Asleeponasunbeam Mon 14-Sep-15 11:13:07

Can they learn healthy lessons about relationships if their parents aren't in one at all? I didn't.

Asleeponasunbeam Mon 14-Sep-15 11:16:32

^"But the thought of hurting him does make me cry".

Why?. That needs further thought.^

I suppose the thought of really hurting anyone makes me sad. It would hurt him.

Asleeponasunbeam Mon 14-Sep-15 11:17:48

I have absolutely nobody to talk this through with in real life and have been covering up/ sticking up for him for so long.

Asleeponasunbeam Mon 14-Sep-15 11:18:49

Sorry, Atilla, missed your first post.

category12 Mon 14-Sep-15 11:21:22

They are definitely learning bad things now, though.

Intent isn't magic. How he is, is neglectful dismissive and mean.

Whether he intends to be is irrelevant.

The effect on the children is the thing that matters. If you stay, you know what you're giving them - a perpetual daily presence in their life that treats them poorly - if you leave, that's much reduced and there's a life with a loving involved parent (Ie you).

AttilaTheMeerkat Mon 14-Sep-15 11:22:05

"I don't think he's being deliberately mean, neglectful, dismissive. It's just how he is".

I think differently, his actions are all deliberate towards you and smack of both power and control. He wants absolute over you and by turn your children. I would also think that if you were to look closely at his own family background, either one or both his parents acted the self same. This stuff gets learnt and becomes deeply ingrained. He likely feels that he is doing nothing wrong at all in treating you like this.

Your own father walked out on you when you were younger; that in itself would have devastating effects on you and that continues even now. You do not have to be in a relationship to teach your children healthy lessons about relationships, you can show them that it is not ok for dad to treat mum like this. Do not show them that a loveless marriage is their normal.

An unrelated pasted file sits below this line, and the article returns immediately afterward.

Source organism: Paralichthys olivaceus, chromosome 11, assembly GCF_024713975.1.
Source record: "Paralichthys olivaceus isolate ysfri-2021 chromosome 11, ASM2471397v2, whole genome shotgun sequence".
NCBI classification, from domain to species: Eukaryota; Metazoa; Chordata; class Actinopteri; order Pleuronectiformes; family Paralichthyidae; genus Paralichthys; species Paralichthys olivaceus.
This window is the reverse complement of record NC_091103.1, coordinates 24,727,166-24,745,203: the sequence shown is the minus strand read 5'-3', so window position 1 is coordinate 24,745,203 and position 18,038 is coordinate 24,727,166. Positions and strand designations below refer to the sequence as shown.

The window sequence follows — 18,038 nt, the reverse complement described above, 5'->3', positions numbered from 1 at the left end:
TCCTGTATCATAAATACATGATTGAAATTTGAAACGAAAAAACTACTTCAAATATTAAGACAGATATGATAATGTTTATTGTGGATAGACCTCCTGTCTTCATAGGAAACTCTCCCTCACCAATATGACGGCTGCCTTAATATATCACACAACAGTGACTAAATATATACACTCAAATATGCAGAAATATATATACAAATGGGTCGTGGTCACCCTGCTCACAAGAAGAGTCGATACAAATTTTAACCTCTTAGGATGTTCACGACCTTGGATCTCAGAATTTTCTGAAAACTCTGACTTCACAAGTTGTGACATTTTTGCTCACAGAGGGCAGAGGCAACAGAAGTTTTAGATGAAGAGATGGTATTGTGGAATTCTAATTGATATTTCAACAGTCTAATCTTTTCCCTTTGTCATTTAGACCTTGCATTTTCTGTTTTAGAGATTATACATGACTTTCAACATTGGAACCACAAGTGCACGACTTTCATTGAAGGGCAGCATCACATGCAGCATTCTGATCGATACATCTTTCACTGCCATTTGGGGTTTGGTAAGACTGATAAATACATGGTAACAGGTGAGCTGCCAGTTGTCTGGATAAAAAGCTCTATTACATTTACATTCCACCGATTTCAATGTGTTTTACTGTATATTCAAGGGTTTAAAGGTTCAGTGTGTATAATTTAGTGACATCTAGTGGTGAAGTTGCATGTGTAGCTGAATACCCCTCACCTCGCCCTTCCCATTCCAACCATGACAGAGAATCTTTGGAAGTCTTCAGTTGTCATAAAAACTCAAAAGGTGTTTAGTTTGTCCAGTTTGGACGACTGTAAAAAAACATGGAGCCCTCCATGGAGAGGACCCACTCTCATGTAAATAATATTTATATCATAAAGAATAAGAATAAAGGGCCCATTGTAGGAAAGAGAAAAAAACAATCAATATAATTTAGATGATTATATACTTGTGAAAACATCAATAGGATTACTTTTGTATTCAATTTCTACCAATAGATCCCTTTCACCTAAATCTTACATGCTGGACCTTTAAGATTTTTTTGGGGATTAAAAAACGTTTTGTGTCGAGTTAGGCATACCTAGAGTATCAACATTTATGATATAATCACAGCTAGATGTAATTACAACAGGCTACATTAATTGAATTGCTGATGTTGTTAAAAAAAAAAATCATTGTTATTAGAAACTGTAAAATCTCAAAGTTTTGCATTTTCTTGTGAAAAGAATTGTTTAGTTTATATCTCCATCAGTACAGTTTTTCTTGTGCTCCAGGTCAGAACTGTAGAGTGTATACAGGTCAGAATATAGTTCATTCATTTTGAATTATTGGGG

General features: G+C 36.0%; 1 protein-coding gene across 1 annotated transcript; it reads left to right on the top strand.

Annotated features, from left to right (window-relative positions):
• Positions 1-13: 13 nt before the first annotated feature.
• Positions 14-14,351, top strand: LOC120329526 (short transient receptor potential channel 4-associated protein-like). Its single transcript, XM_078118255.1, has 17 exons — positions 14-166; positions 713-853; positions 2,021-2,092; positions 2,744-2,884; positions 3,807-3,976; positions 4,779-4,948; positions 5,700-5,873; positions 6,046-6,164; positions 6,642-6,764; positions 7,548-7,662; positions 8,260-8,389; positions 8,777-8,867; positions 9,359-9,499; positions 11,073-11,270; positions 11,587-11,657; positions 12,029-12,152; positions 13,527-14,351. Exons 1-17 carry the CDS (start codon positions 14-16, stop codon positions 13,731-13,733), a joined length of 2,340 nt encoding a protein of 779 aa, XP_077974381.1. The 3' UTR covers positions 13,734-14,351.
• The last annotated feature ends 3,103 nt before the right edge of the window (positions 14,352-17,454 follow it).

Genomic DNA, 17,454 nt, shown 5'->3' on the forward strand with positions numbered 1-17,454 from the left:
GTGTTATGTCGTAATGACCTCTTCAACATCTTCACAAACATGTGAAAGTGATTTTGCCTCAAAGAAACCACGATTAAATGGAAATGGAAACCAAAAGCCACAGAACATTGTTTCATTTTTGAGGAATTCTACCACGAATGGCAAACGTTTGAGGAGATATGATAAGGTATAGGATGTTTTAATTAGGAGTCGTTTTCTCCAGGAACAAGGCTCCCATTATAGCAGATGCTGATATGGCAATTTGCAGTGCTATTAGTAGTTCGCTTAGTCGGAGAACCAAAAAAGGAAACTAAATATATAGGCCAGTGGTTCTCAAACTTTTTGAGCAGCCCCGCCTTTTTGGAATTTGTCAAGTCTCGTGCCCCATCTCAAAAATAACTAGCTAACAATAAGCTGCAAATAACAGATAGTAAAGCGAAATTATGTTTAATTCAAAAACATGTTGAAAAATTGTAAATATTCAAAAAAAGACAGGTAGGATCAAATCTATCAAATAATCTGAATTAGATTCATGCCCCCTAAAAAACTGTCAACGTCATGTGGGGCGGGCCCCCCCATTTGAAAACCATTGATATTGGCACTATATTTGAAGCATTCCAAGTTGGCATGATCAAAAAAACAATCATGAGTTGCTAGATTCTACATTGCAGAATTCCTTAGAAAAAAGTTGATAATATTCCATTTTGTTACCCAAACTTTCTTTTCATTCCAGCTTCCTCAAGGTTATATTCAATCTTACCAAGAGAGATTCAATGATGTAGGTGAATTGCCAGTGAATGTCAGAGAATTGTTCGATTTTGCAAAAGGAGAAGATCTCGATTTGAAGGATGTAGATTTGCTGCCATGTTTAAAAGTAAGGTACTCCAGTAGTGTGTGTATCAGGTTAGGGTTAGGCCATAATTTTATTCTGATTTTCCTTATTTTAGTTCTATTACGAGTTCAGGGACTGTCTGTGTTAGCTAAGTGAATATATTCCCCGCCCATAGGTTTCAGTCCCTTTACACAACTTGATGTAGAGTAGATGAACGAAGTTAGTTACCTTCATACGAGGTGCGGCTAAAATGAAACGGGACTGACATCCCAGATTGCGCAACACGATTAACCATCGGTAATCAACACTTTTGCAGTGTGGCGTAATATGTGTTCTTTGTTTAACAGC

Asleeponasunbeam Mon 14-Sep-15 11:27:53

I can think and type fairly coherently about this, but in a conversation with him, he will shut it down (by downplaying it, or ignoring the conversation) and I will cry. And then I'll apologise, and 'try harder'. And then I'll throw myself back into work and children and put it off/ pretend it's not happening. Again.

category12 Mon 14-Sep-15 11:32:13

Or you could break the pattern and not expect his permission or acceptance or whatever reaction you're hoping for, and simply make arrangements to leave and go.

Whycantibehappy1 Mon 14-Sep-15 11:35:01

I ended my marriage last year, my XH wasn't a bad man but he was selfish and never took my feelings into consideration for his actions, never saw his wrongdoings as hurting anyone and acted like a complete man-child. I did everything in the relationship - took on the stress, organized our lives etc etc - then last year after moving house I realized I wasn't happy and wanted more, he was happy in his 'bubble'.

It was physically hard work moving out and sorting out the house sale, but moving on for me was easy as in my head I had checked out the marriage months ago.

His reaction to me moving out was hard and I am still sad that we aren't a couple & a family, but I need to do whats right for me. I'm now seeing a counselor to understand my feelings and its helping immensely - they even say that it tales a lot of hard work in a marriage you both have to work at it, and my XH wasn't working at it - he didn't contribute.

Our DD has adjusted quite well but I have always maintained a status quo and not bad mouthed anyone.


Asleeponasunbeam Mon 14-Sep-15 11:36:30

Wouldn't it be unfair not to allow him to have a chance to make amends?

My mum is 200 miles away. Going would have to entail going there. Too big a thing to do without discussion.

I ran away with DD while pregnant with DS. (Old username 'dawningrealisation'). Ended up with a diagnosis of AND but really it was DH behaving like this. I think. Or was it the hormones? I'm so confused.

Asleeponasunbeam Mon 14-Sep-15 11:37:36

Thanks for your story, why.

Liggit90 Mon 14-Sep-15 11:39:20

When love and liking are gone. Both of you walk